This makes him stoop to the level of a spy coming into the universe, that too as a low level spy who peeps into the privacy of a man and wife, and it is there that he is described for the first time as ‘Devil’, not the fallen Archangel nor the dreaded emperor of Hell. If we take into account not merely Books I and II, but the epic as a whole, Satan cannot be regarded as the hero. As he is carried away by his passion for revenge, envy and hatred, to use ‘guile’ and cunning to achieve his end, Satan is the villain of the piece and not the hero.
Closely woven with the story of the fall of man is the story of the fall of Satan and his followers. Their fall also bears out that the theme of the epic is the victory of passion over reason and its terrible consequence. Satan falls not because he is a lesser being, but due to his giving priority to passion over reason. He is proud and is carried away by inordinate ambition and lust for power. He claims absolute equality, foolishly imagines that he is self-created, regards god’s rule as tyrannous, rebels against him and is consequently overthrown and hurled into hell.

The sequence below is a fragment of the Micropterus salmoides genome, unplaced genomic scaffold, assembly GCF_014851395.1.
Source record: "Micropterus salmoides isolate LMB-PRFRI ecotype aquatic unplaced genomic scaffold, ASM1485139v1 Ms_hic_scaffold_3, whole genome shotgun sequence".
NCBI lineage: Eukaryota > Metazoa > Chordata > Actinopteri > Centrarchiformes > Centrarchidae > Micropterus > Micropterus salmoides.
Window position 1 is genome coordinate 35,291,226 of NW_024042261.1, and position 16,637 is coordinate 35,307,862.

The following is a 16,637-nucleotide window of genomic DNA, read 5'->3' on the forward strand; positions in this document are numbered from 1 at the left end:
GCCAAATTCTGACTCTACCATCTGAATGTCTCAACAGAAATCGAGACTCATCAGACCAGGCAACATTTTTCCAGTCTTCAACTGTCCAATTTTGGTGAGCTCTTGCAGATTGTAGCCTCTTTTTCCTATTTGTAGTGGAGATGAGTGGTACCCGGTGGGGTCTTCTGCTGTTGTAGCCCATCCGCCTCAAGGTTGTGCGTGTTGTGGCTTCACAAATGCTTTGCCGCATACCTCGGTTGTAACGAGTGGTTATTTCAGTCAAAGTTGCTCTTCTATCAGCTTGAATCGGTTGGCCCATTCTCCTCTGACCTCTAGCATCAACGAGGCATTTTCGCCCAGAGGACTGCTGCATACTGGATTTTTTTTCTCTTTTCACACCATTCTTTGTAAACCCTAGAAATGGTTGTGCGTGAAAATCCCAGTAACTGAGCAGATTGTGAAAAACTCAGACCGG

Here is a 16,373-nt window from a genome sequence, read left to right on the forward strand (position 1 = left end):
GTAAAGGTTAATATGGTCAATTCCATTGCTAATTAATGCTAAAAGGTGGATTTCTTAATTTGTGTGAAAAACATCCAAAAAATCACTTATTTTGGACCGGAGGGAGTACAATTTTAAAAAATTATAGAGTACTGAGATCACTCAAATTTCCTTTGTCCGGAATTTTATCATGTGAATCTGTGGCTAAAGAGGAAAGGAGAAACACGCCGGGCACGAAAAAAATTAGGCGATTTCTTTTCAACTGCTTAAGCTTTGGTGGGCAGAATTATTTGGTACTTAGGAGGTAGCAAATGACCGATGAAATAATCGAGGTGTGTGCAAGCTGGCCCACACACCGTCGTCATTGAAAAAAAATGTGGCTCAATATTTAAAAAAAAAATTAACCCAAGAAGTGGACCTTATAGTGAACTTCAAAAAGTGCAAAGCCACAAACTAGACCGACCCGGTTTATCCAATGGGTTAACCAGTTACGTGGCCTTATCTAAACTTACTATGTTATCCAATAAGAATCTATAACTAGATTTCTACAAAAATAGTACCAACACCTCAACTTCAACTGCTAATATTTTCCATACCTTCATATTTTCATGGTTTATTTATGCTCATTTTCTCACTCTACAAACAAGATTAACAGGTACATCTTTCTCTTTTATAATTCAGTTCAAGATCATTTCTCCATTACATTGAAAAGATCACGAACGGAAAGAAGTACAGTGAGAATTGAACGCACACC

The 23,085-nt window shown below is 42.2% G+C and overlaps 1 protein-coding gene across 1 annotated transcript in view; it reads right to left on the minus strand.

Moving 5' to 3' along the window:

He is the very embodiment of unrestrained passions which ultimately bring no satisfaction. Debates are still going on about the fact that Satan is such a driving force within the great epic. It ranges from William Blake’s comment that Milton “wrote in fetters when wrote of Angels and God, and at liberty when of Devils and Hell, is because he was a true Poet and of the Devil’s party without knowing it” (Black 2007, p. 996) to the plea that this poem is nothing more than a christian tale in which milton is unsuccessful in portraying what he intended to do. (Marshal 1961, p. 19)